Chinese urban planning has often been criticized for its ruthless demolishing of older areas in favor of new monotonous blocks. China is not respecting its own heritage, is often suggested. This phenomenon, however, to the contrary can be seen as the result of China’s persistence in maintaining its traditional way of thinking about planning, for too long.
The origin of Hutong
A Hutong is a walled area consisting of narrow streets of up to 9 meters wide. The houses of which it is made up are usually only 1 level high. This type of community existed for 700 years and arose after the arrival of Genghis Khan.The word Hutong originally means “source” or “water well”. In the Yuan Dynasty, the Mongolians attached great importance to water, so almost every community in the city was designed around a well, which provided the daily water for the locals.
As the capital of imperial China, the layout of Beijing could be seen as a holistic work. Its urban logic was of a concentric structure formed around a center that reigned supreme. This schema of an ideal city was described in the traditional engineering book Kaogongji, which dictated that the imperial palace should be placed in this center, becoming the point of origin from which the space of the city is generated. Beijing was an exemplar in this regard with the Forbidden City bounded by the Imperial City, the Inner City, and the Outer City, each with its own wall one after another. Citizens of higher social status were permitted to live closer to the center of the circles.
The city was organized in a so-called Paifang-system. In this, a hutong, consisting of several traditional courtyard residences, was lowest level of administrative geographical divisions within the city. Several Hutongs formed a Pai (neighborhood), Several Pai made up a Fang (precinct). Historical Beijing consisted of 36 Fang.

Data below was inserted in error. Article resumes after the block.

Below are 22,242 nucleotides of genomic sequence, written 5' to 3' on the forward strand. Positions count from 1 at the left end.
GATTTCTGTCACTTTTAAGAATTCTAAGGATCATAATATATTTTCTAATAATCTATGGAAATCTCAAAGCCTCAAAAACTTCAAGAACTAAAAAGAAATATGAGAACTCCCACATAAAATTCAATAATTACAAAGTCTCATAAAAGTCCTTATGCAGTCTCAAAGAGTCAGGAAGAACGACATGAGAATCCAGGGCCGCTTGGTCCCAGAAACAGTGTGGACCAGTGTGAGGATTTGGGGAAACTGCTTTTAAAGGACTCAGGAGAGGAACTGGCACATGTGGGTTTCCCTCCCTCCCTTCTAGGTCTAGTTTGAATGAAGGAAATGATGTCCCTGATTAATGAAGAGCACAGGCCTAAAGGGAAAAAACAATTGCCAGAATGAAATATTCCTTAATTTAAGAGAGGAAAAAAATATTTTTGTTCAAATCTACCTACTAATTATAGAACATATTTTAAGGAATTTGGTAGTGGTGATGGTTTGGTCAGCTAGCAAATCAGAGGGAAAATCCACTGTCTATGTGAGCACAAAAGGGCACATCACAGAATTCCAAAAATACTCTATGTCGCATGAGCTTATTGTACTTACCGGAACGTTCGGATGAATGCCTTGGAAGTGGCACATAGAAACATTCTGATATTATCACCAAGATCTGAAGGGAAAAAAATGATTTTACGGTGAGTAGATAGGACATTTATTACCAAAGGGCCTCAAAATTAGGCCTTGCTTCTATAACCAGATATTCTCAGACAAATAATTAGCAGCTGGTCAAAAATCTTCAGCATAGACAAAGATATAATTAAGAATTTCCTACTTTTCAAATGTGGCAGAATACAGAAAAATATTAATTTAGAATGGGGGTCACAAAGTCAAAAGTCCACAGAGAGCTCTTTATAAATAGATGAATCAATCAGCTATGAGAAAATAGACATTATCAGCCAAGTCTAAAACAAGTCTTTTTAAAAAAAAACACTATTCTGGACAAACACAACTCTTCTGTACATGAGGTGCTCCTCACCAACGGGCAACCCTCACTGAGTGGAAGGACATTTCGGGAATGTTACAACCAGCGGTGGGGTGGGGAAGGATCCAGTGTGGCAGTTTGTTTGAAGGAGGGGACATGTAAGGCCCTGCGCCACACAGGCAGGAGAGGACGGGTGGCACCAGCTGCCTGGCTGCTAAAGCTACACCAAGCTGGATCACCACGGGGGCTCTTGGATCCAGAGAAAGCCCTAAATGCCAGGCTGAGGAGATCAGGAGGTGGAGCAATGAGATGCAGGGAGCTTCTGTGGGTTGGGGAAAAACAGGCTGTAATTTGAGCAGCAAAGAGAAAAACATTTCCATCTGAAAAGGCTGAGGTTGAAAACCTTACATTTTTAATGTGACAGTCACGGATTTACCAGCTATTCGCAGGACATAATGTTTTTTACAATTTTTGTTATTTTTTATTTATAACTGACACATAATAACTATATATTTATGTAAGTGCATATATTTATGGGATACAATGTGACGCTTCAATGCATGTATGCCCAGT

Urban Planning under Mao
The urban space that was rapidly produced after 1949 struggled to obey this historical logic. An urban planning committee, led by Prof. Liang was established to discuss the Beijing plan; it was argued that the wall and the historic city be preserved as a whole. ‘Its top can be planted with grass, flowers and trees, and be placed with some chairs and seats. Along with the moat, the wall would be a unique three-dimensional park. It would serve the city with an outstanding urban space. But by the 1950s, automobiles had begun reshaping cities around the world.
Liang proposed that the Central Government be placed west of the old city on a new site. In this way, the historic center would be preserved while the new city could better fulfil its modern functions. Mao criticized Liang for respecting the ‘old’ too much, and the wall was torn down.
The Chairman wanted to hold on to a more traditional, concentric kind of planning and indicated that the Central Government should be inside the old city while some subordinate institutions could be placed outside. The traditional small-scale hutong simply could not cater to the needs of modern institutions, nor support automobile traffic and were largely demolished.
The reconstruction of this concentric system took place simultaneously with the demolition of the wall. The Second Ring Road was built largely on the original site of the inner city and outer city wall, with the Third, Fourth, Fifth and even the Sixth Ring Roads (built in 1994, 2001, 2003 and 2009 respectively) intensifying the concentric structure of the city ever since. These ring roads cause terrible congestion in the radial roads of the city. Only by the turn of the century, a shift in thinking about urban planning occurred and the fact was recognized that the monocentric structure does not function for the kind of mega-city that Beijing had become, and the realization of a secondary business center along the eastern third ring road was started, not unlike cities like London and Paris had inaugurated plans to set up secondary centers to reduce overcrowding in older areas already.